Bully Boy did get one thing right in his Monday speech: "
America did not ask for this war". No, but the administration did and resorted to lies, then and now, to have their request granted and continued.

In other "I can't believe it's not butter moment"s,
Reuters reports that Richard Zilmer (Marine Major General in Iraq) declared from Baghdad, outside the al Anbar Province, that the Marines have not lost the province. Citing unspecified "areas," citing them from Baghdad, outside the al Anbar Province, Zilmer stated all was going swimmingly in some "areas" -- unspecified areas. Reuters notes: "The statement did not indicate which parts of the province he believed had effective local government." Prepare for tomorrow's audio-visual presentation where Zilmer, using a projection screen and pointer demonstrates that he can find the province on a map so, therefore, it has not been lost.

Zilmer was attempting to spin
Thomas E. Rick's (Washington Post) Monday report of Marine Col. Pete Devlin's assesment that "that the prospects for securing that country's western Anbar province are dim and that there is almost nothing the U.S. military can do to improve the political and social situation there, said several military officers and intelligence officials familiar with its contents."

The violence and chaos continues throughout Iraq.


CNN reports six dead in Baghdad when "a car bomb exploded at a busy shopping district" and that fifteen were left wounded. AFP notes that a police officer and a civilian were killed by a roadside bomb "near Baghdad's University of Technology" and left seven more wounded, while, in Abu Sayda, a bomb took the life of "Brigadier General Ali Hassan Jubur, head of operations in Muqdadiyah's police headquarters" and the deaths from roadside bombings of a police officer (in Samarra) and an Iraqi soldier (in Kirkuk). CBS and AP report a bombing in Middadiyah resulted in at least 4 dead and 24 wounded (and that the same location resulted in gunfire Monday night leaving seven dead). Reuters reports that, in Kirkuk, a roadside bomb wounded Kassem al-Bayati and that three other roadside bombs in Baghdad left at least eight Iraqis wounded.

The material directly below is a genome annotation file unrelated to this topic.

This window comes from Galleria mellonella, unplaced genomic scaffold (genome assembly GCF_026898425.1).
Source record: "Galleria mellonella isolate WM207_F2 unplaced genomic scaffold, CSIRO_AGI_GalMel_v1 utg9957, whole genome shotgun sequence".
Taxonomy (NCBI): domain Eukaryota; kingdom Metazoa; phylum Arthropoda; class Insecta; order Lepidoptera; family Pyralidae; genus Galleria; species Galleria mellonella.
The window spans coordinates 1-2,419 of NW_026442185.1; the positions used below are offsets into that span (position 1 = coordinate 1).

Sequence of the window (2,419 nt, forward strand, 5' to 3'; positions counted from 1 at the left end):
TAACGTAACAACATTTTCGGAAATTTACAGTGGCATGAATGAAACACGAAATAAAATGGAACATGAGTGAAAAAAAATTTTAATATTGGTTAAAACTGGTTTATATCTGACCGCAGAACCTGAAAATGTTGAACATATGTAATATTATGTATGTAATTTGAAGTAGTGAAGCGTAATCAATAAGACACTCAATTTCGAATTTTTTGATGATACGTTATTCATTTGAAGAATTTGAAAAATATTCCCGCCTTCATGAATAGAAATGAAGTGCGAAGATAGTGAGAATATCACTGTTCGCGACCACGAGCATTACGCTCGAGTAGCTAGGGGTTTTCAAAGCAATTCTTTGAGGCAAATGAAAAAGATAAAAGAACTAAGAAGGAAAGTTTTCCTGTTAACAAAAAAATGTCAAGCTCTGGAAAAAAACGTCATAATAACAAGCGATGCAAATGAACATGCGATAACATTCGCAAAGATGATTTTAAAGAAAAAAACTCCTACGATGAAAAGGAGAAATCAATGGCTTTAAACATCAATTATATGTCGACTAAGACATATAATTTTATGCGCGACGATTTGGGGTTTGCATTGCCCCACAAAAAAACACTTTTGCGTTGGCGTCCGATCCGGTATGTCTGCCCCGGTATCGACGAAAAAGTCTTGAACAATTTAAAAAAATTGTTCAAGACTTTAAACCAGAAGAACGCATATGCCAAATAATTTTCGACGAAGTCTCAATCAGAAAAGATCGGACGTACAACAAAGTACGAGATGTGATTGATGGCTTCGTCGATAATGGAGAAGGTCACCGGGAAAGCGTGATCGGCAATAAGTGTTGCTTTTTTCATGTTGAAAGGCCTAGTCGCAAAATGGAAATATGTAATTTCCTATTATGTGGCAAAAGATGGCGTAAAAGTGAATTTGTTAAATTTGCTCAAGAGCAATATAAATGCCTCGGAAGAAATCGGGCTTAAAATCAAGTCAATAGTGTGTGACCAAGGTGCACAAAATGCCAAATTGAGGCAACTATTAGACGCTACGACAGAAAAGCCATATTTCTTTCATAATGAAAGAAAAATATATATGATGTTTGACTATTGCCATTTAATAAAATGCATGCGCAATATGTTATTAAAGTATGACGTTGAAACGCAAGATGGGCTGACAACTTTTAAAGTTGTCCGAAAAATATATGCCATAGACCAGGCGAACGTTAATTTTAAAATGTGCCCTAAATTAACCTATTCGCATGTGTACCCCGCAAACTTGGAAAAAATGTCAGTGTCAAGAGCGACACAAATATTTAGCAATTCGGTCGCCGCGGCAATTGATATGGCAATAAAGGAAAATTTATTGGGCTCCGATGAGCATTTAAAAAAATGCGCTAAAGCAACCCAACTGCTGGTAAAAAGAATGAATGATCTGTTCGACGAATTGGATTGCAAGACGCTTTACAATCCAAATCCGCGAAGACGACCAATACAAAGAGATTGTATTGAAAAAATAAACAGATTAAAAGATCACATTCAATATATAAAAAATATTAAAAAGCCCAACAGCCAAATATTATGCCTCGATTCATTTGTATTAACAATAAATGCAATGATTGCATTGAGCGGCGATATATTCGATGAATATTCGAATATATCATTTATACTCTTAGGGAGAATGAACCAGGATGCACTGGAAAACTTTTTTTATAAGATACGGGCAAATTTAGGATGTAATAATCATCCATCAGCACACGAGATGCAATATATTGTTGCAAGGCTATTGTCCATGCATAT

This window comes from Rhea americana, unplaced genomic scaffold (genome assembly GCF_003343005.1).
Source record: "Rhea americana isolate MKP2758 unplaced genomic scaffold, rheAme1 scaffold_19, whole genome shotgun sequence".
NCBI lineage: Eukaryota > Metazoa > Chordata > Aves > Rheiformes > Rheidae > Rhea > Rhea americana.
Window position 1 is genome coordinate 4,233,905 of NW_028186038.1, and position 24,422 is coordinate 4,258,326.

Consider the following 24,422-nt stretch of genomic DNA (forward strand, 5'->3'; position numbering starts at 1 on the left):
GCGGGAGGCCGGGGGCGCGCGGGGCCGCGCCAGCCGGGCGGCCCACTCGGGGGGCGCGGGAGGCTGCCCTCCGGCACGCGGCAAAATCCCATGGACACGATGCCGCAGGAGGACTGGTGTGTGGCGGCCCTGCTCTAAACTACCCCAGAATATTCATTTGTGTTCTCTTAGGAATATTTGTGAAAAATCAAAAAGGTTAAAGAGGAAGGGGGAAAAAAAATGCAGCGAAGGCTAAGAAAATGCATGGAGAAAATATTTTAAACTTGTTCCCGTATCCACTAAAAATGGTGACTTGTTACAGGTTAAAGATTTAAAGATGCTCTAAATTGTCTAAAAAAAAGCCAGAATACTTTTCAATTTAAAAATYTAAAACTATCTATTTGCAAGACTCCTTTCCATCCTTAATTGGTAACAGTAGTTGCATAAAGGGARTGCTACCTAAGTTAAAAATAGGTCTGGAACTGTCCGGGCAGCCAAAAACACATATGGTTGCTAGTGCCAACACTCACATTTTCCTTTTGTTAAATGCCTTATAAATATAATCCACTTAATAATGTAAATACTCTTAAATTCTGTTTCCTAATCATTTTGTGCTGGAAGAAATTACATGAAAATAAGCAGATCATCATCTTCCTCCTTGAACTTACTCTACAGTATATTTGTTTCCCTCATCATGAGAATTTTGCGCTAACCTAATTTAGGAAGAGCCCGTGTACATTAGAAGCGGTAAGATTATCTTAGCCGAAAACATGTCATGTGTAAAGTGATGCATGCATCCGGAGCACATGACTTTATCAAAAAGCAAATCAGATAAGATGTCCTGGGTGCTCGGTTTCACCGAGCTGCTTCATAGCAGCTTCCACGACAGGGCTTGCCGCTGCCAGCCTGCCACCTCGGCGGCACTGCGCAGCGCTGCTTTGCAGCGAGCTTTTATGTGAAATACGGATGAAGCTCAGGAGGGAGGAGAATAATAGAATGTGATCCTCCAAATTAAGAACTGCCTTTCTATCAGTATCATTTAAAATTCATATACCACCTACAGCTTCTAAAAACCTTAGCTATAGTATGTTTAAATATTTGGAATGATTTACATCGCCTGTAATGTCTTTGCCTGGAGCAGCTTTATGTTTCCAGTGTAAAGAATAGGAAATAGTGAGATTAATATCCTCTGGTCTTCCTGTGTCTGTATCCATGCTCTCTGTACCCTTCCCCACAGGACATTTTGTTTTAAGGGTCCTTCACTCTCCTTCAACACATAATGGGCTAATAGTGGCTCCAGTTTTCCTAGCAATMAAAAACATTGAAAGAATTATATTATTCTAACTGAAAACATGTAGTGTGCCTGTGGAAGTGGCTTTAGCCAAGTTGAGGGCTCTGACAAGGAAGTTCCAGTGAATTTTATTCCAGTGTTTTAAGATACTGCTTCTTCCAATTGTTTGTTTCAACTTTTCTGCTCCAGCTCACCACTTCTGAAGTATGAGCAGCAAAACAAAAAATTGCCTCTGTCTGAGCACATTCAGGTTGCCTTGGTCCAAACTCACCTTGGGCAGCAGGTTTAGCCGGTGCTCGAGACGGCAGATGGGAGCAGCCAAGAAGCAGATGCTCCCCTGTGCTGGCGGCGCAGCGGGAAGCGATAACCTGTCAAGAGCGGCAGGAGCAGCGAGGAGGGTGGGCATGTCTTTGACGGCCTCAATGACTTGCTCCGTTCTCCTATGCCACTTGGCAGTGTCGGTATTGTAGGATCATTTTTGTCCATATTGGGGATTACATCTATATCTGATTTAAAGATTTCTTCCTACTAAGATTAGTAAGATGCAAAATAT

KUNA reports that, in Mosul, Iraqi police captain Ziad Ramzi was shot dead and, in a separate attack, four other people were shot dead. Reuters reports that they were four family members and that a fifth was wounded. CNN reports that a police officer was shot dead in Baghdad ("outside his house"). Reuters reports: "Dolonel Abbas al-Nuaimi was gunned down Monday outside a jail in Hindiya" while "in police custody" to stand "trial for crimes committed during Saddam Hussein's rule."


CNN reports that 60 corpses were discovered around Iraq and one severed head carried the message: "This is the fate of those who deal with the U.S. forces." AFP reports three corpses were discovered in the Diyala province. Remember that discovered corpses never make the media's daily tabulation of the death toll.

On the issue of corpses,
CNN reports: "Of the bodies taken to the morgue last month, 90 percent had been shot, the official said. The other 10 percent were killed by other means, such as torture, beheading and stabbing, the official said. The official noted that the morgue figures do not include most bombing victims, as that number is calculated separately."
CBS and AP report that Sunnis in the parliament are attempting "to work together to prevent" a bill that would turn the occupied nation into a federation "from being implemented without changes." This as puppet of the occupation is once again out of the country. CNN notes that Nouri al-Maliki is in Tehran establishing relations with Mahmoud Ahmadinejad, president of Iran. As the BBC notes, al-Maliki "lived in Iran during the 1980s" and he will be meeting "Iran's Supreme Leader, Ayatollah Khamenei, on Wednesday."